*** Fri. evening:Tornadoes moving through Oklahoma City - watch live ** here
Tropical moisture continues to slowly increase, so we'll also continue to see widely scattered but briefly heavy showers through the weekend. Looks like moisture will finally become deep enough to also help develop heavy inland t'storms each afternoon over the weekend -- primarily near & west of I-95 & especially near & west of Highway 301. Onshore east to southeast winds will continue to be brisk at area beaches through Sunday elevating the rip current risk. Winds will become more offshore for a few days early next week which will diminish the rip current risk a bit but remember there can be rip currents at anytime anywhere.
Temps. will be toasty with highs in the low 90s inland to upper 80s across metro Jax (I-95 corridor) to low to mid 80s at the beaches. Radar imagery below courtesy our Jax N.W.S.
The "official" Atlantic hurricane season begins (sigh) Saturday. As I posted a week ago Wed. (May 22nd), conditions appear to be right for at least some sort of low pressure to develop in the NW Caribbean &/or Gulf of Mexico the first week of June. Check out the map below which shows that at least two of the more reliable global forecast models are onboard for low pressure in the Gulf. The American GFS model develops an elongated of weak low pressure over the Eastern Gulf of Mexico while the European model is farther west & a little stronger. Last year -- & again so far this year (with the 2 E. Pacific systems) -- the GFS has been pretty darn good at "sniffing" out development while the European has been generally better with ultimate movement & -- in some cases -- intensity. So I'll stand by potential tropical development in or near the Gulf of Mexico next week. Whether or not the system develops -- & in either model scenario -- a slug of tropical moisture will sling north across the First Coast & will result in heavy rain at times next week. First name on this year's Atlantic list, by the way, is "Andrea".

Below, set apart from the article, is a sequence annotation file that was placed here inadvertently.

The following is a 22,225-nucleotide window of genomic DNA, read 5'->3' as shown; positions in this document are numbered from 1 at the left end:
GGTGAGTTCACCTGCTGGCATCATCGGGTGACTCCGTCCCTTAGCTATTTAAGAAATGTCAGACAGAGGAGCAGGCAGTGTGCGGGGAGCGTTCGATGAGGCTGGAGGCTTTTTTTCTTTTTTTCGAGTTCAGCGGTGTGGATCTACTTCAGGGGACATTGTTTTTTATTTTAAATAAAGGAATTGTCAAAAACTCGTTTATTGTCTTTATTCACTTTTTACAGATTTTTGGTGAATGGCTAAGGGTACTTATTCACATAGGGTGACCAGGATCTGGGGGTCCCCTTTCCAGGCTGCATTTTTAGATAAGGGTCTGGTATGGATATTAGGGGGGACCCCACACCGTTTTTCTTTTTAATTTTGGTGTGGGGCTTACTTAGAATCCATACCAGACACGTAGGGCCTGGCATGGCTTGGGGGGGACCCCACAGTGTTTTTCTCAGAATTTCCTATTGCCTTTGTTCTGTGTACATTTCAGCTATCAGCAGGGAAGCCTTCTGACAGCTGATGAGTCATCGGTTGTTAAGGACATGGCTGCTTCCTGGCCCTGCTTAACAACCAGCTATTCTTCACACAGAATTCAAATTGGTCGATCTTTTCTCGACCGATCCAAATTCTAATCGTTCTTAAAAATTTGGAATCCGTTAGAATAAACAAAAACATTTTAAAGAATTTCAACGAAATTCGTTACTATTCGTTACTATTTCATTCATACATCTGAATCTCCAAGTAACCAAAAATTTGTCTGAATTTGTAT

The "Hurricane Preparedness" topic covered by the NHC Thu. was "forecast process" - click ** here **.
NASA has developed a handy & detailed series of hurricane "explainers". Click on each one below (first is a video, rest are illustrations):
* Dynamics of wind & energy inside a hurricane
* Hurricane's eye is an intense low pressure
* Air spirals inward towards the eye & rapidly upward & outward
* Air picks up energy from the warm ocean water
* Hot towers act like "express elevators"
* Intense vortices in hurricanes
* Formation of "Hot Towers"